3

I'm fairly new to Collection+JSON. I have a bunch of questions regarding Collection+JSON and user operations.

Use Case

Having user permissions in a Collection+JSON response would be useful in telling the client what operations can be enacted on a particular object. As an example, it would allow the client to know which "buttons" to render on the user interface.

Questions

  1. Should the user's permissions be bundled into the Collection+JSON response?
  2. Should the user's permissions be bundled into a separate call to the user object?
  3. Is this beyond the scope of Collection+JSON?

Thoughts

My personal thought is that user permissions should be stored in a user object for a separation of duty, however, if this is the case then every request should then be paired with a request for a user object. This doesn't seem like a correct methodology.

Examples

In the following examples, "permissions" are represented by an integer value where 1 represents read, 2 represents create, 3 represents update, and 4 represents delete. The server will always validate the user's request, but this would make it easier for the client to know what operations can be done to the object.

1. Bundled in the response

"Permissions" could be added to the Collection+JSON specification, but this would be modifying the specification.

{
  "collection" :
    {
      "rel" : {string},
      "href" : {string},
      ... links, queries, items, etc... 
      "permissions" : { integer value }
    }
}

2. Bundled in the User object

Permissions are stored in the user object and change based on the URL to provide the client with information on what this user can do at this particular state in the application.

{
  "collection" : {
    items: [{
      ... name, username, etc...

      "permissions" : { integer value }
    }]
  }
}

3. Beyond the scope

According to the draft specification:

The Collection+JSON hypermedia type is designed to support full read/write capability for simple lists.

I suspect that by providing a Collection+JSON response, it is assumed that all CRUD operations are available to the client and that the server will provide the appropriate response when a request is made.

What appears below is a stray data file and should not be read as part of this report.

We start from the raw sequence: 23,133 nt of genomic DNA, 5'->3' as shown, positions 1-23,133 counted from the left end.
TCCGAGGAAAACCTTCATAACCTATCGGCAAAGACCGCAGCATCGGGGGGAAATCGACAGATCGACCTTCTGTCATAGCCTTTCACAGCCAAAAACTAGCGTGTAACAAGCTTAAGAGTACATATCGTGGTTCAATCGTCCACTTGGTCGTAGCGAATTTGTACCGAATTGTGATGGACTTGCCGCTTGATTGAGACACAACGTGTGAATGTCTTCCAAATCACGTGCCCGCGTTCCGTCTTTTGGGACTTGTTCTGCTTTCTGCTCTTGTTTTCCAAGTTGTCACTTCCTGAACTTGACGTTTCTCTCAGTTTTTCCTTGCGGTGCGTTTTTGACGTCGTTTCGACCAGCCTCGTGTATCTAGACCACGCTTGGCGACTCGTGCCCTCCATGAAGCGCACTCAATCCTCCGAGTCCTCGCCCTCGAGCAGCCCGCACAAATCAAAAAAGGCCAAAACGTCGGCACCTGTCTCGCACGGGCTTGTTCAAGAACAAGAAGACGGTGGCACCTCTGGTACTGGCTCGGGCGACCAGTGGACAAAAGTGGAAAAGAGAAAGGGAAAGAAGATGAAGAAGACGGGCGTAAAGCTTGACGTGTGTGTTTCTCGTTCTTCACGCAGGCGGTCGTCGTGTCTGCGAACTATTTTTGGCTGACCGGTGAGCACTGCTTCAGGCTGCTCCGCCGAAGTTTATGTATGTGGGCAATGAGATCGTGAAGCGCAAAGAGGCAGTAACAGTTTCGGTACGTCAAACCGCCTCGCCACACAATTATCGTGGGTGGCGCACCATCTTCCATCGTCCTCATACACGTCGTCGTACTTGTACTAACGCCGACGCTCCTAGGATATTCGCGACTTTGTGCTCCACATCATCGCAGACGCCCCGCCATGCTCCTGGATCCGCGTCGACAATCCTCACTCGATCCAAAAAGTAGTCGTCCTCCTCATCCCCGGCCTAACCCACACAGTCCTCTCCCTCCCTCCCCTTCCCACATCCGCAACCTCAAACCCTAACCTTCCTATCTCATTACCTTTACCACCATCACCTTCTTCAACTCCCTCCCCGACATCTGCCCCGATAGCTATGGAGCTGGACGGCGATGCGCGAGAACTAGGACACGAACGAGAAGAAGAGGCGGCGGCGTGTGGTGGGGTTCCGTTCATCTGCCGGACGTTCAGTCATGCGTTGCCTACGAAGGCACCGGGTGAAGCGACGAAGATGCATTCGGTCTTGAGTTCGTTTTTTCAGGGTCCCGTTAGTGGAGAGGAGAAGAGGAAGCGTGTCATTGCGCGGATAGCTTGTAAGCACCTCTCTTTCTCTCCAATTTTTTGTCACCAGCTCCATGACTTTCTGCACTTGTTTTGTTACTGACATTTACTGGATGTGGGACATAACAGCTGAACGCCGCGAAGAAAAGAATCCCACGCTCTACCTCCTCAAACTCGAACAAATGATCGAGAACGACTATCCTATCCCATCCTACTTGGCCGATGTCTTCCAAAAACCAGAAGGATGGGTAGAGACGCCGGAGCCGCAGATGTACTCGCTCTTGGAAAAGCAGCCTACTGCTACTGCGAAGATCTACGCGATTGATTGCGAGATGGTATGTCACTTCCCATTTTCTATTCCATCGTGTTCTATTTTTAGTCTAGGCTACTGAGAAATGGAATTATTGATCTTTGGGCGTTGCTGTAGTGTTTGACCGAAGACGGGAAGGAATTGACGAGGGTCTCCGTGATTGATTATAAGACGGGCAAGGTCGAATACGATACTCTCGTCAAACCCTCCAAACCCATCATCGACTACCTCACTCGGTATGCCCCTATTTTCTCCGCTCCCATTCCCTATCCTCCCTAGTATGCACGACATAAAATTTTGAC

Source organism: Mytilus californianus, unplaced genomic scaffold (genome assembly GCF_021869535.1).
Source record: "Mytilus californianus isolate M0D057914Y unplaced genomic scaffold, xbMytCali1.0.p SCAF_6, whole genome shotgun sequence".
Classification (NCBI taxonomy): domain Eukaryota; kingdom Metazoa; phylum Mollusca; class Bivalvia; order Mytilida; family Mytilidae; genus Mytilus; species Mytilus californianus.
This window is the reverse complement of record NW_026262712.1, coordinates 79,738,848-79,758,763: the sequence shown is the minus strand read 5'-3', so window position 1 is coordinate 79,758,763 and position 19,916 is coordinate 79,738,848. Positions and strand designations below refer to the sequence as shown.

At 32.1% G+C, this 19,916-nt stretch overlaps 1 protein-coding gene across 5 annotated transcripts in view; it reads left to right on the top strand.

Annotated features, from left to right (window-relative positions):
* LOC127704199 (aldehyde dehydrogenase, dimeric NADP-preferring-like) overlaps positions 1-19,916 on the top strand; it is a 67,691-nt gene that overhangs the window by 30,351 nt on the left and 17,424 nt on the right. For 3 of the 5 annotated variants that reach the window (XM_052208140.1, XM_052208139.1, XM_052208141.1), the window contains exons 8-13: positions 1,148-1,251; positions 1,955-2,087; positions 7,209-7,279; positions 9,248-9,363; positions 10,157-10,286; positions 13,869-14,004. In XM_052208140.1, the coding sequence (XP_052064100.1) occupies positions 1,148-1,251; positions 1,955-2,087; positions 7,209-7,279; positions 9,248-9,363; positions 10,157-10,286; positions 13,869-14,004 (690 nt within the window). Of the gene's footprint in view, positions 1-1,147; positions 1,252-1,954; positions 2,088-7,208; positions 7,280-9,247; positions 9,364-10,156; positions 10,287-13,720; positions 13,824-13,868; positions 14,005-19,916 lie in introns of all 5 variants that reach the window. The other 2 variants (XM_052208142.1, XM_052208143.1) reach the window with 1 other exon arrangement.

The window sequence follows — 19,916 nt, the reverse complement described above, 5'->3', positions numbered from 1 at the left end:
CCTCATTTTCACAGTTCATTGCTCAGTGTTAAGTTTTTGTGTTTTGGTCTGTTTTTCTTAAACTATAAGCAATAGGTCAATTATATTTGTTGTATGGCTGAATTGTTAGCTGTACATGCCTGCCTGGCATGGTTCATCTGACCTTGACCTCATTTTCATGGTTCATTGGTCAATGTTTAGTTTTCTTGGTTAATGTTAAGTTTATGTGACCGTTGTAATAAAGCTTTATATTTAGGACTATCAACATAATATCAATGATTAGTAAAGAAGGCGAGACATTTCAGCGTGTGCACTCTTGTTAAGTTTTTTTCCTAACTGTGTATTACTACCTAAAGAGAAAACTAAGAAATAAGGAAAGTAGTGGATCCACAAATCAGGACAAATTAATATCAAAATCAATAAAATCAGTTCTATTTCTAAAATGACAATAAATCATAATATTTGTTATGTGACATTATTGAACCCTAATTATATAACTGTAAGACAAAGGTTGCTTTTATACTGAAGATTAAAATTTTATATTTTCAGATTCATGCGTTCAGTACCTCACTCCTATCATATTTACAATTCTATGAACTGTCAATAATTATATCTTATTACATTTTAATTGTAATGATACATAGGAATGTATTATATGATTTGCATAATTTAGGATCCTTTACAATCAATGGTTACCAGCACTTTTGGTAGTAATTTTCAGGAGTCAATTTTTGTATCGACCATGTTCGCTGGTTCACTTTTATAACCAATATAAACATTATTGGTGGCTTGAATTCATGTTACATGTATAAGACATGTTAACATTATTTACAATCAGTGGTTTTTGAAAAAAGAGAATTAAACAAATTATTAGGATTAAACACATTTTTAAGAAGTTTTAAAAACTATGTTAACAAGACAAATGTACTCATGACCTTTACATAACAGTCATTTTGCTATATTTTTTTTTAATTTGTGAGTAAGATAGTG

• 2
    If you just have a simple permission system that directly maps to the different HTTP verbs (POST, GET, PUT, DELETE), then you can indicate the permissible actions in the HTTP Allow header. – Bart van Ingen Schenau Jul 29 '14 at 15:50
  • Didn't think about that. That's an elegant solution. – Pete Jul 29 '14 at 15:53
  • @BartvanIngenSchenau could you please put your comment as an answer ? – redben Oct 26 '15 at 11:54
  • @redben: My comment is a bit short for an answer and I don't have the time to write a proper one. If you want to write a proper answer based on it, go ahead. – Bart van Ingen Schenau Oct 26 '15 at 12:18
  • Though short I think it is a perfectly valid answer. – redben Oct 26 '15 at 12:21
2

As @Bart van Ingen Schenau said if your permissions can be mapped to http verbs, you could use the Allow header to indicate which operations are allowed on a resource.

But since you talked about the use case of deciding wether or not to render buttons (like edit, delete etc...), you'll find that the Allow header is not enough for collections. That is if you need to know wether an operation is allowed per item. A client could loop through the items in the collection and do an http OPTIONS request on each but...

The other option for collections is to add the allowed methods somewhere in your item objects. I tend to put them with the links (or _links if you're into HAL):

  GET / things
  Allow: GET, POST

  {
      comment: "Collection of things",
      items: [{
          name: "thing 1"
          links: {
              self: {
                  href: '/things/1',
                  allow: ['GET', 'PUT','DELETE']
              }
          }
      }, {
          name: "thing 2"
          links: {
              self: {
                  href: '/things/1',
                  allow: ['GET', 'PUT']
              }
          }
      }]
  }

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